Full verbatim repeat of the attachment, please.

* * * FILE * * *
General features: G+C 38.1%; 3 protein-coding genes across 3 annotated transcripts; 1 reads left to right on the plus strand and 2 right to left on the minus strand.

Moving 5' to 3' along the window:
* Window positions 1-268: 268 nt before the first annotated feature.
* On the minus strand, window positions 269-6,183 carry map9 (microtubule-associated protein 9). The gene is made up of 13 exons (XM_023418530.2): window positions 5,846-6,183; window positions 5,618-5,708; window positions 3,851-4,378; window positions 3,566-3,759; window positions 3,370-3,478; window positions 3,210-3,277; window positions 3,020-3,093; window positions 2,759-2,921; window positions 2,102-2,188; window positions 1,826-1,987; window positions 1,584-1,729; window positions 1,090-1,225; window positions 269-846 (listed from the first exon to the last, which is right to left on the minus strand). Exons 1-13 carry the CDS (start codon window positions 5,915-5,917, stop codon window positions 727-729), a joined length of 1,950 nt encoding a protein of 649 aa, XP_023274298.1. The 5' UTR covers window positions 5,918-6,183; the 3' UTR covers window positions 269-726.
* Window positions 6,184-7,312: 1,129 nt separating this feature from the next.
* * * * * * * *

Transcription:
General features: G+C 38.1%; 3 protein-coding genes across 3 annotated transcripts; 1 reads left to right on the plus strand and 2 right to left on the minus strand.

Moving 5' to 3' along the window:
* Window positions 1-268: 268 nt before the first annotated feature.
* On the minus strand, window positions 269-6,183 carry map9 (microtubule-associated protein 9). The gene is made up of 13 exons (XM_023418530.2): window positions 5,846-6,183; window positions 5,618-5,708; window positions 3,851-4,378; window positions 3,566-3,759; window positions 3,370-3,478; window positions 3,210-3,277; window positions 3,020-3,093; window positions 2,759-2,921; window positions 2,102-2,188; window positions 1,826-1,987; window positions 1,584-1,729; window positions 1,090-1,225; window positions 269-846 (listed from the first exon to the last, which is right to left on the minus strand). Exons 1-13 carry the CDS (start codon window positions 5,915-5,917, stop codon window positions 727-729), a joined length of 1,950 nt encoding a protein of 649 aa, XP_023274298.1. The 5' UTR covers window positions 5,918-6,183; the 3' UTR covers window positions 269-726.
* Window positions 6,184-7,312: 1,129 nt separating this feature from the next.